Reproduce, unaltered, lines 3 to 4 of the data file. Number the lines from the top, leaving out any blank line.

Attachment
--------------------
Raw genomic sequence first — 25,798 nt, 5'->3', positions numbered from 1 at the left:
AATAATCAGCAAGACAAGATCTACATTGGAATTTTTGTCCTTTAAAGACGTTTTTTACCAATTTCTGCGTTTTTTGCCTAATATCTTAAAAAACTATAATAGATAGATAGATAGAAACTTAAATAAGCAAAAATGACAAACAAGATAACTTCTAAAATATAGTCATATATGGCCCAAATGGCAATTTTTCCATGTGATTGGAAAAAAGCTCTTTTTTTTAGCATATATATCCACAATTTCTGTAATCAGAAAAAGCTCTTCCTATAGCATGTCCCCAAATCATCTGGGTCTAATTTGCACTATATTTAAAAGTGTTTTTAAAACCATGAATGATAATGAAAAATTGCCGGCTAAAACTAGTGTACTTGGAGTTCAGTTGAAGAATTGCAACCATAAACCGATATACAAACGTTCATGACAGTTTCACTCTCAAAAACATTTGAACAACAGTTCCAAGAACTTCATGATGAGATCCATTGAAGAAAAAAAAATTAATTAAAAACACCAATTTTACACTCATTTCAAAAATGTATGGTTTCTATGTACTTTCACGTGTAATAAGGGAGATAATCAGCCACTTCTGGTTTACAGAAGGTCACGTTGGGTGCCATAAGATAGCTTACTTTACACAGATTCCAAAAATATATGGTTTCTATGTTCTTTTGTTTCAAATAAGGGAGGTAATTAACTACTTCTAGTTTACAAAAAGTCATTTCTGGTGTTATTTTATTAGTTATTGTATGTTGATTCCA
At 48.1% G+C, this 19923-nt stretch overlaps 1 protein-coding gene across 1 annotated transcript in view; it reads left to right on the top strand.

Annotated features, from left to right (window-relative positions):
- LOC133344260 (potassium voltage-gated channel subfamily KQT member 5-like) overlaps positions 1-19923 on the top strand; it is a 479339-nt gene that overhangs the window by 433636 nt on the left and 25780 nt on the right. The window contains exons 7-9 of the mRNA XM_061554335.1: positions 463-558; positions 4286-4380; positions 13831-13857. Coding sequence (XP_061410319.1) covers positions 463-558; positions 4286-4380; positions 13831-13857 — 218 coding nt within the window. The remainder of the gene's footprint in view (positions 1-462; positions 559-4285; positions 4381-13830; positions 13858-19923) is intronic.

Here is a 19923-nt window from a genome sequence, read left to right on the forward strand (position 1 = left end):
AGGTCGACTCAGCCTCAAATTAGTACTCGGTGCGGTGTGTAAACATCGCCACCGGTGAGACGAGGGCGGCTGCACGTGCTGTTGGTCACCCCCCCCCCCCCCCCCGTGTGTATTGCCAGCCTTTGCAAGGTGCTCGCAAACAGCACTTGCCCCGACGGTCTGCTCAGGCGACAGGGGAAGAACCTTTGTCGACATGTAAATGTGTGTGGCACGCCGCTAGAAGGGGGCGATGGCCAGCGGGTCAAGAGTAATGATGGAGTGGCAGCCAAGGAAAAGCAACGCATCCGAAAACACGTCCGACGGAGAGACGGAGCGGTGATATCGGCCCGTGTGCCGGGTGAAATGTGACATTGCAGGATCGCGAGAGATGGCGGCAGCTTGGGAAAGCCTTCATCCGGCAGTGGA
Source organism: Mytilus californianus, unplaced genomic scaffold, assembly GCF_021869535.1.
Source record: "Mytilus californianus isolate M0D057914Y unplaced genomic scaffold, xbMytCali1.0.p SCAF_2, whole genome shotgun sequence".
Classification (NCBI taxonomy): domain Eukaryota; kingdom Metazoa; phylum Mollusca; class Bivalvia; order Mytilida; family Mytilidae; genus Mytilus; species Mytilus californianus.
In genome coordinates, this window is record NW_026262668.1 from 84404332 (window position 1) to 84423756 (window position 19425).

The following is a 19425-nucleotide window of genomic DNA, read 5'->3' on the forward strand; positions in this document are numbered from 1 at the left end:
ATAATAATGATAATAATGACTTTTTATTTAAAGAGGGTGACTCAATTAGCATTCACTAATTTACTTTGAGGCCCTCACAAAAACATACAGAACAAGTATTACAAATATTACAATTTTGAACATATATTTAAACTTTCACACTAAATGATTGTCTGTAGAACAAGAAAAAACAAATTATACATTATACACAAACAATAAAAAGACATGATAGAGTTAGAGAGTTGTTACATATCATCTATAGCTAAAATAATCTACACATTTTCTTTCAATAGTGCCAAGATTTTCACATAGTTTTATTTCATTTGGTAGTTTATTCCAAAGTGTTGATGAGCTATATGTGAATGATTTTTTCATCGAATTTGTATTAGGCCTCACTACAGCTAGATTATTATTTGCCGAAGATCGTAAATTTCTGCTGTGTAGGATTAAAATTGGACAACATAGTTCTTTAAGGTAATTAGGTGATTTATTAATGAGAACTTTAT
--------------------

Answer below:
At 48.1% G+C, this 19923-nt stretch overlaps 1 protein-coding gene across 1 annotated transcript in view; it reads left to right on the top strand.

Annotated features, from left to right (window-relative positions):